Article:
DIY HQ would hardly blame you if you’d spent this week rinsing Mariah, Wham!, Slade and the rest instead of keeping up on what has been newly-shared outside of things festive, so here’s our weekly roundup of the biggest and best new music just in case the saccharine-sweet sounds of jingle bells get too much.
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Grimes - Player of Games
Though Grimes has always had a firm foot in the club, you would never have previously described the amorphous artist as making dance music, per se. ‘Player of Games’ - her first new track since 2020’s ‘Miss Anthropocene’ - however, ups the quota; landing like a Eurotrance banger, if you stripped away the singer’s innately uncanny-feeling ethereal coo, you could easily be pingered up to the eyeballs at 4am on a sweaty Berlin dancefloor. Fingers guns at the ready, lads. (Lisa Wright)
Kim Petras - Coconuts
Who wants yet another song about heartbreak and love to sing along to? Not us! (Just kidding). But if you’re looking for a new dance-pop track about something a lil’ different, Kim Petras has got you covered. An ode to her boobs - or “Mary Kate and Ashley” as they’re lovingly named - ‘Coconuts’, the latest taste of Kim’s forthcoming debut studio album, is a tongue-in-cheek disco-inspired love letter to her titular coconuts. A sunshine-soaked anthem (just ignore the weather outside, yeah?), the ridiculously fun track is sure to make anyone crack a smile. In Kim’s own words: “Everybody loves the twins!”
The National - Somebody Desperate
Considering that The National - both as an outfit and separately - are in such high demand these days, it comes as little surprise that their most recent offering doubles as the closing track for upcoming film release Cyrano. And with music composed by the Dessner brothers, and lyrics written by Matt Berninger himself, the Peter Dinklage-starring musical - an adaptation of the 1897 play Cyrano de Bergerac - is almost certain to move its audience immeasurably. That’s certainly what ‘Somebody Desperate’ does too. A simple but profound track, the swelling piano and heartfelt but vulnerable message of Berninger’s lyrics feel to capture the internal conflict of Cyrano’s main protagonist perfectly. (Sarah Jamieson)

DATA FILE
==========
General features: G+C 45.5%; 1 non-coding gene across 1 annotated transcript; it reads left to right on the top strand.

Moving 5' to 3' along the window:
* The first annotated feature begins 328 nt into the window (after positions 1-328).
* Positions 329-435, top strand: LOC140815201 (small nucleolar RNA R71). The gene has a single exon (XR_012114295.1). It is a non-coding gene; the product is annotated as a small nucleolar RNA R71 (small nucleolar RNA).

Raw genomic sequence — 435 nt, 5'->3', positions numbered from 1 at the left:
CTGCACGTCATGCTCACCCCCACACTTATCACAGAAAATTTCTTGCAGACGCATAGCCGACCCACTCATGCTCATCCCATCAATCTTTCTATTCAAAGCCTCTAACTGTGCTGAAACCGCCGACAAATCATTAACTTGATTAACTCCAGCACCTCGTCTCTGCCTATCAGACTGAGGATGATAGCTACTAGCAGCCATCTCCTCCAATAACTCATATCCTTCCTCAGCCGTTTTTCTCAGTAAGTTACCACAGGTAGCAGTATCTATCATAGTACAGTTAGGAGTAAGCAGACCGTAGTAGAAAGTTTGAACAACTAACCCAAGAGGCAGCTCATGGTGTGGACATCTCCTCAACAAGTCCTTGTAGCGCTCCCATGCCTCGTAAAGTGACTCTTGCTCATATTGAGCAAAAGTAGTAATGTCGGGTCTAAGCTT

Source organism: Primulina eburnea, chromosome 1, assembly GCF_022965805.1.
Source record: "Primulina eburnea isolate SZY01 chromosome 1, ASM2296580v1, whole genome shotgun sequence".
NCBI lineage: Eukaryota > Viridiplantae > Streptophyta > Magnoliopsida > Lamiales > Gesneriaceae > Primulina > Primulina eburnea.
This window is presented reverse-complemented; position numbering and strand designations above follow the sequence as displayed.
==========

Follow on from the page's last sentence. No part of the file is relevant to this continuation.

Wet Leg - Too Late Now
How Wet Leg have managed to somehow channel Yeah Yeah Yeahs at their most wide-eyed despite coming from a place (the Isle of Wight) that’s physically separated from the nearest bustling metropolis by a literal ocean we’ll never know, however ‘Too Late Now’ - the latest from the impossibly buzzy duo - does just that. Twinkling into life atop singer Rhian Teasdale’s sweet and simple vocal, it drops out for a speaky bit that capitalises on the Legs’ knack for a one-liner (“I don't need no dating app to tell me if I look like crap / To tell me if I'm thin or fat, to tell me should I shave my rat”) before crashing into a Violent Femmes-y finale that’s giddy and joyful in a way that’s increasingly becoming their signature. Looks like they’ve nailed it again. (Lisa Wright)
Jennylee - Tickles
Warpaint’s jennylee is continuing to channel all the atmosphere that we know to expect from her day job on 'Tickles'. She jars her wistful vocal layers against the bouncy, dancefloor-ready bass and instrumentals, and merges it all through an otherworldly haze of noise and gorgeous texture. Jenny's voice is inimitable, soulful but effortless as she meanders around the loops of the melody amongst a forest of instrumentals - it’s a completely vivid listen. And it comes alongside equally dreamy fellow single 'Heart Tax', as part of her singles series, so we only have to wait a few weeks for more. (Ims Taylor)
The Mysterines - THE BAD THING
"It was a cold December, cold and rainy" might be the lyric that spurred The Mysterines to share 'THE BAD THING' ahead of this month's festivities, but the latest cut from the Merseyside outfit's forthcoming debut is a welcome diversion from things both tinsel-clad and jolly, and wistfully morose. Kicking off with a filthy, driving riff, Lia Metcalfe's vocal dripping with sneering apathy, just before the whole thing threatens to drown in its own bluesy sludge, in comes a change of pace and full-throttle hair metal solo. Which - somehow - makes complete sense in the context of the song. All in all, deliciously noisy. (Emma Swann)
Bakar - Build Me A Way
With his joyously catchy tracks and sometimes painfully-relatable stories Bakar has long captured the essence of budding adulthood and the challenges therein. 'Build Me A Way' steps away from the Class of 2019 alumnus' more upbeat work, and instead utilises a stripped back midwest emo riff to deliver a ode to returning home. This track highlights the contrasting shades of Bakar's delivery, beginning as a slow lament and blossoming into a head-nodding piano ballad that make you zero in on his woeful reminiscing. (Alisdair Grice)